By Dorothy Brooks
While healthcare leaders continue to battle a global pandemic, many also are plotting how they will use the lessons of this emergency to make their health systems better. Several shared their ideas during the Institute for Healthcare Improvement’s annual forum in December.
Already, there is much more focus on the importance of caregiver well-being and how to sustain clinicians through extended emergencies, observed Amy Compton-Phillips, MD, executive vice president and chief clinical officer for Providence St. Joseph Health. “We have had mass shootings and we have had wildfires ... so we have had a lot of experience in dealing with calamity, but we haven’t had experience in dealing with a calamity that goes on for a year and half,” she said. “We are figuring out how we sustain the people who are sustaining the patients and sustaining our communities so that we can continue to be resilient into the future.”
Frontline clinicians are exhausted. Still, after passing through two COVID-19 waves (so far), Compton-Phillips sees resilience. “I think that attitude is really what has been sustaining [clinical staff] through this current wave ... they know that because they have done it before, they can do it again,” she said.
There also is renewed appreciation for the value of peer support, noted James Mountford, BM, BCh, MPH, director of National Improvement Strategy for the National Health Service in the United Kingdom. “When you look at some of the literature from military situations ... having escalating support is important. Probably the thing that makes the biggest difference to the most number of people is a little bit of time to just talk to peers on the principle that a problem shared is a problem halved,” he explained.
The speed with which clinicians can innovate and improve has been eye-opening for both leaders and staff, according to Compton-Phillips. “The inpatient mortality rate [for COVID-19 patients] has gone from 25% down to the single digits, which is amazing. That is rapid improvement. It is a testament to the fact that when we focus on [an issue], admit that we don’t know something, and put in the tools to measure and improve, it makes a huge difference,” she noted. “I do think that now that we have done this, and we have done it in a broad way, we can actually leverage those skills in moving forward.”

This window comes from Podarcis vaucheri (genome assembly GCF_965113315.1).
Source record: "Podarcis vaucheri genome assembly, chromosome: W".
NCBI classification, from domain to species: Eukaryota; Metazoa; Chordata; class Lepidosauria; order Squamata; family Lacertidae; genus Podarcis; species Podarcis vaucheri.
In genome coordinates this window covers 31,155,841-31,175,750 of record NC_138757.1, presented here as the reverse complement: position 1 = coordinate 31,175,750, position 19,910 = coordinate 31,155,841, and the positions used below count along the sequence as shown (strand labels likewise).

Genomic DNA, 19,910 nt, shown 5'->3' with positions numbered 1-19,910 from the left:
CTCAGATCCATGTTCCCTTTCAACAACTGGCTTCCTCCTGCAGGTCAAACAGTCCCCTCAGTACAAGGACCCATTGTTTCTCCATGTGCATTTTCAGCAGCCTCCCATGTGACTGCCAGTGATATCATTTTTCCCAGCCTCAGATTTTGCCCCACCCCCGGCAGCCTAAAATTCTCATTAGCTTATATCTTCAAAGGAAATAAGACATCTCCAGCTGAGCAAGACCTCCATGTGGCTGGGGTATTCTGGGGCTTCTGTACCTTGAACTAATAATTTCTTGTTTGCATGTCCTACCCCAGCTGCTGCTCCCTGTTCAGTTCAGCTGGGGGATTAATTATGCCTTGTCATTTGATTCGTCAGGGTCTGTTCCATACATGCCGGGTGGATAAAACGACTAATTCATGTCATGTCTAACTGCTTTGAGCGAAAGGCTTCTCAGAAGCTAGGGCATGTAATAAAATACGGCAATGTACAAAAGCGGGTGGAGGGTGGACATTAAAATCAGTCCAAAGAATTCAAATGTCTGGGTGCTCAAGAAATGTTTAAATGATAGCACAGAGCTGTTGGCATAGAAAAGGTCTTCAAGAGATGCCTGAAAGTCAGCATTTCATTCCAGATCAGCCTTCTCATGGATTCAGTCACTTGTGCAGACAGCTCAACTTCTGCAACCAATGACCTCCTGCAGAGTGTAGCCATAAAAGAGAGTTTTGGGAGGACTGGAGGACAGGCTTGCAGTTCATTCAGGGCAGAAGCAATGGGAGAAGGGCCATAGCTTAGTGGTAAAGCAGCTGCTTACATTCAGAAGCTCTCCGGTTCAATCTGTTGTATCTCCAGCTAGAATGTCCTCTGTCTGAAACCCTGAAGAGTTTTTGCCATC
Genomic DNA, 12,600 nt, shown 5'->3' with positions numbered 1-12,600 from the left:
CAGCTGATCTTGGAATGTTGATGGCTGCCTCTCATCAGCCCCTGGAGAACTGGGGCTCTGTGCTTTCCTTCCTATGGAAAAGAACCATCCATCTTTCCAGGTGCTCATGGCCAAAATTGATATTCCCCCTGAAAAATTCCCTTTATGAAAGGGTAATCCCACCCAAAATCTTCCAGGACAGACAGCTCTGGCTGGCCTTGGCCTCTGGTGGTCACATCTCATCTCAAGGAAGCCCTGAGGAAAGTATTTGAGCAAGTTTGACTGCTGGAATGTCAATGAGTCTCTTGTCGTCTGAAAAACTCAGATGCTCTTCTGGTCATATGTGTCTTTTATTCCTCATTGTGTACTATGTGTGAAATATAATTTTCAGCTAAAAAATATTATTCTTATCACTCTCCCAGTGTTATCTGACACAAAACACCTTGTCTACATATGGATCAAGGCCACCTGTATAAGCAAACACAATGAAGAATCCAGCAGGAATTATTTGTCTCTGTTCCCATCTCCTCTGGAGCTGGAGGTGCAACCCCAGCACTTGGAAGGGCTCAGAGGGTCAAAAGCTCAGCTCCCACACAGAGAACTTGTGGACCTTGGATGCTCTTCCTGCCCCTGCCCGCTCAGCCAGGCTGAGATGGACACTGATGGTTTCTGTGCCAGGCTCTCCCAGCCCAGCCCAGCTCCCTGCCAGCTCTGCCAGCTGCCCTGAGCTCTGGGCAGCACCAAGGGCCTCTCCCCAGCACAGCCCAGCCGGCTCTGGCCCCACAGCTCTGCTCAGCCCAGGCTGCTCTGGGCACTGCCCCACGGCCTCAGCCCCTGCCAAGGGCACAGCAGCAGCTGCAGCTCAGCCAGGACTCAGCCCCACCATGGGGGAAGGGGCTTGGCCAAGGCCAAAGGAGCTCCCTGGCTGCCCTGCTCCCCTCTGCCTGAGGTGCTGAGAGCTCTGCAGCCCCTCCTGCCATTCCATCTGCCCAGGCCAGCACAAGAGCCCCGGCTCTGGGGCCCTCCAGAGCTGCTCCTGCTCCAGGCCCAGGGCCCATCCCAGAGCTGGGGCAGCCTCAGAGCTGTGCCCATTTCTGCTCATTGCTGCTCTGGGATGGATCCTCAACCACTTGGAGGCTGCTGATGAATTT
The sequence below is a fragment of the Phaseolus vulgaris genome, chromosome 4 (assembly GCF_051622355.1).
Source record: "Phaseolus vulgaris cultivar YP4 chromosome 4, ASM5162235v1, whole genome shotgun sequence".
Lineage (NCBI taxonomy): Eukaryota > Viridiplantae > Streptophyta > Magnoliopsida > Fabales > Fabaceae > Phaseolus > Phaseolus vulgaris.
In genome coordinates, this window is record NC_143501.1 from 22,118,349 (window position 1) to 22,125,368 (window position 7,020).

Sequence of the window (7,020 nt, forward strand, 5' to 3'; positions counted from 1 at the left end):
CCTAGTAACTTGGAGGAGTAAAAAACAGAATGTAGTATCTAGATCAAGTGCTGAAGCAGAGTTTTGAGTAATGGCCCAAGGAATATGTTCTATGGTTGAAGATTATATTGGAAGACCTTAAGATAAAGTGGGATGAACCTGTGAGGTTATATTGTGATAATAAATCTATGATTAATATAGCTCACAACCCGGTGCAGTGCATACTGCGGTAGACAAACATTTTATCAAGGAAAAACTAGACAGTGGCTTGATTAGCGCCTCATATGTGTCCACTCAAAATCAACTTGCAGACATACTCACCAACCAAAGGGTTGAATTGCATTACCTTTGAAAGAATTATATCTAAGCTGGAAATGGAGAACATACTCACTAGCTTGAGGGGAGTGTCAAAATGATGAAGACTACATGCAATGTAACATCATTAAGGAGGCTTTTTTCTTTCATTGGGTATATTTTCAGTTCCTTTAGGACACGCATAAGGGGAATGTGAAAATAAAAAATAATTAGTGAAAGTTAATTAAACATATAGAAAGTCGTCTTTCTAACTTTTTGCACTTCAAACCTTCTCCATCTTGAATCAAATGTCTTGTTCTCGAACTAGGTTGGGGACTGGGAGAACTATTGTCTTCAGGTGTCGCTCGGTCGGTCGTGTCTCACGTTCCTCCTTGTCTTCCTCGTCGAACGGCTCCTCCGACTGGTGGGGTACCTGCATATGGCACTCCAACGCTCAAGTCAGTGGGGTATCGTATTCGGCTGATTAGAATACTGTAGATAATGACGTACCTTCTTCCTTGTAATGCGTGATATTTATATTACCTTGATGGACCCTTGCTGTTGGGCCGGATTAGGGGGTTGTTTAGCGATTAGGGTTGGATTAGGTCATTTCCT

To fully reap the rewards of innovation, Michael Dowling, president and CEO of Northwell Health, stated there needs to be changes regarding regulations and compliance. “Innovation blossoms during a crisis, and it is no different this time,” he said. “We have been able to do things during COVID that we dream of doing in non-COVID times.”
For instance, when regulations were eased in New York when COVID-19 cases peaked there last spring, easing regulations enabled Northwell to respond quickly. “I remember sitting in meetings where [we] had to, overnight, create a couple hundred beds,” Dowling recalled. “[We] just let people go do and figure it out, break the rules.”
People pushed the envelope and did not worry too much about who was going to be upset. Dowling stressed this attitude must continue. “I am afraid when this is all over, government especially will go back and put all of the constraints back on again,” he lamented.
Too often, government bureaucracy has been disassociated with what is happening on the frontlines, according to Dowling. “We need good people to go into government that have real-life experience on the ground,” he said. “We should be encouraging young people to go in and help reform that side of [healthcare] as well.”
Considering the acceleration of technology like telemedicine and remote work, leaders will have to reimagine how they deliver care. “It is going to be forced upon us rather than us initiating it because the world has changed as a result of COVID,” Dowling said. “It will never go back to the same way.”